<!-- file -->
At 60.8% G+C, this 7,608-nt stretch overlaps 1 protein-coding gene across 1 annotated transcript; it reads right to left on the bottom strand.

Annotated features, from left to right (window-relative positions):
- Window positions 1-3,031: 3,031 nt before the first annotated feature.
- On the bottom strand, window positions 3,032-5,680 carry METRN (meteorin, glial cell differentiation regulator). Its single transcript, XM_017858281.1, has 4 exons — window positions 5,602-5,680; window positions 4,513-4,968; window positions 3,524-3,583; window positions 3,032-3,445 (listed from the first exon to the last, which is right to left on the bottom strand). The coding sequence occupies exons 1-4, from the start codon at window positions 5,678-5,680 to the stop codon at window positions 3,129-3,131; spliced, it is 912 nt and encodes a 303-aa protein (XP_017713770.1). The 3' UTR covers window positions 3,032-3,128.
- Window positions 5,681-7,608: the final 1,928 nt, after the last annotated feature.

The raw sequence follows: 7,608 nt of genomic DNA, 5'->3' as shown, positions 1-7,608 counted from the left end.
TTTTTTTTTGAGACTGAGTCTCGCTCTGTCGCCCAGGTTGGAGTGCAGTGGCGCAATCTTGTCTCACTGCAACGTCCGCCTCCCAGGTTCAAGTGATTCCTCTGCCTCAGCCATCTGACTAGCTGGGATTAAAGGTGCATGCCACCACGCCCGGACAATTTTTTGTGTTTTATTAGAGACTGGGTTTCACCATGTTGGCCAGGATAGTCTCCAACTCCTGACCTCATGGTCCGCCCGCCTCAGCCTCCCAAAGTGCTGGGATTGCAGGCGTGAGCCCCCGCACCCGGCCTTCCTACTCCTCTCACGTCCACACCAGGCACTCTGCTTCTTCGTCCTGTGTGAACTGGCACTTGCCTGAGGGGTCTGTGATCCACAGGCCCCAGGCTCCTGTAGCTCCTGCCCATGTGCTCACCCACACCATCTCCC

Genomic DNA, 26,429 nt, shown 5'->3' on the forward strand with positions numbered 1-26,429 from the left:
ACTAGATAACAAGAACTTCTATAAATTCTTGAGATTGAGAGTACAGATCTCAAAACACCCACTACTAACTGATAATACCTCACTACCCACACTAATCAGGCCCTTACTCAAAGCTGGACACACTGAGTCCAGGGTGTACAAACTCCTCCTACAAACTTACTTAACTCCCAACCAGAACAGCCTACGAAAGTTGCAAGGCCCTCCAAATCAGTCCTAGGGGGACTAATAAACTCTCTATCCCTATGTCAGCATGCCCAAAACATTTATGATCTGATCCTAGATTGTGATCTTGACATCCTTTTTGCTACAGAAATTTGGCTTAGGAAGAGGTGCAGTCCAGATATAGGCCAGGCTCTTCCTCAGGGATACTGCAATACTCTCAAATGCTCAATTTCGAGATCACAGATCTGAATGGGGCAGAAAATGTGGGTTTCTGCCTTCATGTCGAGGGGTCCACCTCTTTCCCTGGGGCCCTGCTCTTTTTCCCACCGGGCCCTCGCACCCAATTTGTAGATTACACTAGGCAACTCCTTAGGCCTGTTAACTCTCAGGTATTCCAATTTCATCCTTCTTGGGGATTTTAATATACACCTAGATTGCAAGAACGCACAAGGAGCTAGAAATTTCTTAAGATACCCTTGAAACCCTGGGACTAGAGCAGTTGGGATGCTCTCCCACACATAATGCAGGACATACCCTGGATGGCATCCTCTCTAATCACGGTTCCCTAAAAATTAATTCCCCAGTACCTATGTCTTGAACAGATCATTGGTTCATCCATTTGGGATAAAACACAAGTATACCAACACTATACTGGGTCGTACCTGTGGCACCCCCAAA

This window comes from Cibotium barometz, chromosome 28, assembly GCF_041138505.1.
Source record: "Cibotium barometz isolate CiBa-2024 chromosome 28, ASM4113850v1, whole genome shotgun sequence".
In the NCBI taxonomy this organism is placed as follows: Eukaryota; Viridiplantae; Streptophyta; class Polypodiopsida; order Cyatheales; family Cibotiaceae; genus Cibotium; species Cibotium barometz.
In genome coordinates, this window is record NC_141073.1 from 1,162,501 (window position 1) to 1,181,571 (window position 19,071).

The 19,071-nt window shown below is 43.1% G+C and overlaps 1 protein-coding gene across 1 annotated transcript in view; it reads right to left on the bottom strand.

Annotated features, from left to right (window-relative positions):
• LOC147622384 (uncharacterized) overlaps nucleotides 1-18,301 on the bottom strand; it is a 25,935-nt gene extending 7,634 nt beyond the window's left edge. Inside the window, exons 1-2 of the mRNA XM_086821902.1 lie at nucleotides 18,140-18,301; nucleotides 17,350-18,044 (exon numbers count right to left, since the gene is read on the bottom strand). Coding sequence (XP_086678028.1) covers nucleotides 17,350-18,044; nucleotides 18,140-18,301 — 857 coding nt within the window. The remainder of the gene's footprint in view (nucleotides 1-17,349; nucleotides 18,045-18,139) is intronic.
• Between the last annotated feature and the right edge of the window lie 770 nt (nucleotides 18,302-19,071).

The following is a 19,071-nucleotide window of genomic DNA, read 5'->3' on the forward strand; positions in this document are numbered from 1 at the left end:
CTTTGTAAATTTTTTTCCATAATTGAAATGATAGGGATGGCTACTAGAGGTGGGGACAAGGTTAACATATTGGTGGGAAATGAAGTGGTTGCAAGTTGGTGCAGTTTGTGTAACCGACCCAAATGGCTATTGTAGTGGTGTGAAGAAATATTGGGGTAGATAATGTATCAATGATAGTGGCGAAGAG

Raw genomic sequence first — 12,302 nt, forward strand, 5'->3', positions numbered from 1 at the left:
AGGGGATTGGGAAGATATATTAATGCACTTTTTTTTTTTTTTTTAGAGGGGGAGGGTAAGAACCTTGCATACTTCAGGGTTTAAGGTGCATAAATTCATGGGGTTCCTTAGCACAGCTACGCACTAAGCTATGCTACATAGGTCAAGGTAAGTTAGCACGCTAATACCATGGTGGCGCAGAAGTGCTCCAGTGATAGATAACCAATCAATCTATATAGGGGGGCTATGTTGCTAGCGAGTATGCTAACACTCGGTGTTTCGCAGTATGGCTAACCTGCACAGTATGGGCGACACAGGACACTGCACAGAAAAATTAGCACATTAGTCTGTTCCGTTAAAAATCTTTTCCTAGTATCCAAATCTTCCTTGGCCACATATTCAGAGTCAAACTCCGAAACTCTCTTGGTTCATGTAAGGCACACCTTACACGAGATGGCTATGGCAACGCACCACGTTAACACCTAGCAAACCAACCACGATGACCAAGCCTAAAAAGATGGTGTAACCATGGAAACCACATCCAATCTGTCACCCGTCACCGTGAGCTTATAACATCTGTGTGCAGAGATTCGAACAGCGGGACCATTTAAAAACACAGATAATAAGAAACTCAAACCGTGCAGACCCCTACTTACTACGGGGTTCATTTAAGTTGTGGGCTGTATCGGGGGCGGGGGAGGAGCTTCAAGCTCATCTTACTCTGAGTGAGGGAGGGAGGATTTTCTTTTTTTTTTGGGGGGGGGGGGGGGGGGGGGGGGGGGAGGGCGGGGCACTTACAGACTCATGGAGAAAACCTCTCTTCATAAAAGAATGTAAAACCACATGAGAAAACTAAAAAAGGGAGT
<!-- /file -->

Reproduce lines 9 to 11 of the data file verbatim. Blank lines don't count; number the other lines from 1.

ACTAGATAACAAGAACTTCTATAAATTCTTGAGATTGAGAGTACAGATCTCAAAACACCCACTACTAACTGATAATACCTCACTACCCACACTAATCAGGCCCTTACTCAAAGCTGGACACACTGAGTCCAGGGTGTACAAACTCCTCCTACAAACTTACTTAACTCCCAACCAGAACAGCCTACGAAAGTTGCAAGGCCCTCCAAATCAGTCCTAGGGGGACTAATAAACTCTCTATCCCTATGTCAGCATGCCCAAAACATTTATGATCTGATCCTAGATTGTGATCTTGACATCCTTTTTGCTACAGAAATTTGGCTTAGGAAGAGGTGCAGTCCAGATATAGGCCAGGCTCTTCCTCAGGGATACTGCAATACTCTCAAATGCTCAATTTCGAGATCACAGATCTGAATGGGGCAGAAAATGTGGGTTTCTGCCTTCATGTCGAGGGGTCCACCTCTTTCCCTGGGGCCCTGCTCTTTTTCCCACCGGGCCCTCGCACCCAATTTGTAGATTACACTAGGCAACTCCTTAGGCCTGTTAACTCTCAGGTATTCCAATTTCATCCTTCTTGGGGATTTTAATATACACCTAGATTGCAAGAACGCACAAGGAGCTAGAAATTTCTTAAGATACCCTTGAAACCCTGGGACTAGAGCAGTTGGGATGCTCTCCCACACATAATGCAGGACATACCCTGGATGGCATCCTCTCTAATCACGGTTCCCTAAAAATTAATTCCCCAGTACCTATGTCTTGAACAGATCATTGGTTCATCCATTTGGGATAAAACACAAGTATACCAACACTATACTGGGTCGTACCTGTGGCACCCCCAAA

This window comes from Cibotium barometz, chromosome 28, assembly GCF_041138505.1.
Source record: "Cibotium barometz isolate CiBa-2024 chromosome 28, ASM4113850v1, whole genome shotgun sequence".